Spatial analysis of urine zinc (Zn) concentration for women of reproductive age and school age children in Malawi

Felix P. Phiri, E. Louise Ander, R. Murray Lark, Edward J. M. Joy, Alexander A. Kalimbira, Parminder S. Suchdev, Jellita Gondwe, Elliott M. Hamilton, Michael J. Watts, Martin R. Broadley
2020 Environmental Geochemistry and Health  
Zinc (Zn) is an essential micronutrient, and Zn deficiency remains a major global public health challenge. Recognised biomarkers of population Zn status include blood plasma or serum Zn concentration and proxy data such as dietary Zn intake and prevalence of stunting. Urine Zn concentration is rarely used to assess population Zn status. This study assessed the value of urine Zn concentration as a biomarker of population Zn status using a nationally representative sample of non-pregnant women of
more » ... reproductive age (WRA) and school-aged children (SAC) in Malawi. Spot (casual) urine samples were collected from 741 WRA and 665 SAC. Urine Zn concentration was measured by inductively coupled plasma mass spectrometry with specific gravity adjustment for hydration status. Data were analysed using a linear mixed model with a spatially correlated random effect for between-cluster variation. The effect of time of sample collection (morning or afternoon), and gender (for SAC), on urine Zn concentration were examined. There was spatial dependence in urine Zn concentration between clusters among SAC but not WRA, which indicates that food system or environmental factors can influence urine Zn concentration. Mapping urine Zn concentration could potentially identify areas where the prevalence of Zn deficiency is greater and thus where further sampling or interventions might be targeted. There was no evidence for differences in urine Zn concentration between gender (P = 0.69) or time of sample collection (P = 0.85) in SAC. Urine Zn concentration was greater in afternoon samples for WRA (P = 0.003). Relationships between urine Zn concentration, serum Zn concentration, dietary Zn intake, and potential food systems covariates warrant further study.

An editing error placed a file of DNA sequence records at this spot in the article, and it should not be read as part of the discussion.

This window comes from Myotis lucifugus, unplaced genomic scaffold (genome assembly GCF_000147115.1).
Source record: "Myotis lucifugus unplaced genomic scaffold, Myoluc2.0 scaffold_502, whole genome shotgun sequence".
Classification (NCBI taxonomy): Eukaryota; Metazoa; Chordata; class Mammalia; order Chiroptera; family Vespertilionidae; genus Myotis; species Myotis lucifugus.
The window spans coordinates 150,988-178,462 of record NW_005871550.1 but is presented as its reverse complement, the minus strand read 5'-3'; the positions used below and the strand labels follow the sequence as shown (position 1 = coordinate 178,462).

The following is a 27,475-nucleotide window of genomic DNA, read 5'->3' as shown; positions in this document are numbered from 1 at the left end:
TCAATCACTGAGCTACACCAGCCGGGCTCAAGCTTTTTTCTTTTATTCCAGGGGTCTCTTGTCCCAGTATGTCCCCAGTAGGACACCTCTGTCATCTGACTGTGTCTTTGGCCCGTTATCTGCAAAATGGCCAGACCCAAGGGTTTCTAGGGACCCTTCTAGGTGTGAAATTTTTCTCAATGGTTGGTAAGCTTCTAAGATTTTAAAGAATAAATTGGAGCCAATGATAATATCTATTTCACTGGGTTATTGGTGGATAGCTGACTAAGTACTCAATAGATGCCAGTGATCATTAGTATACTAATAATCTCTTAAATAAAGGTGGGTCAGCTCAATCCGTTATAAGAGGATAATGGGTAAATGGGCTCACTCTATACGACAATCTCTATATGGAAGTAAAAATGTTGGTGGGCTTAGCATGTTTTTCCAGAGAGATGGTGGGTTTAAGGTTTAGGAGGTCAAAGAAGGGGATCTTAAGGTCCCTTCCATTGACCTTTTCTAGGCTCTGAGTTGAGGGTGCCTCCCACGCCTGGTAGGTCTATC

doi:10.1007/s10653-020-00700-5 pmid:32862269 pmcid:PMC7847879 fatcat:bixbbisvp5hdpn3rejkeuja364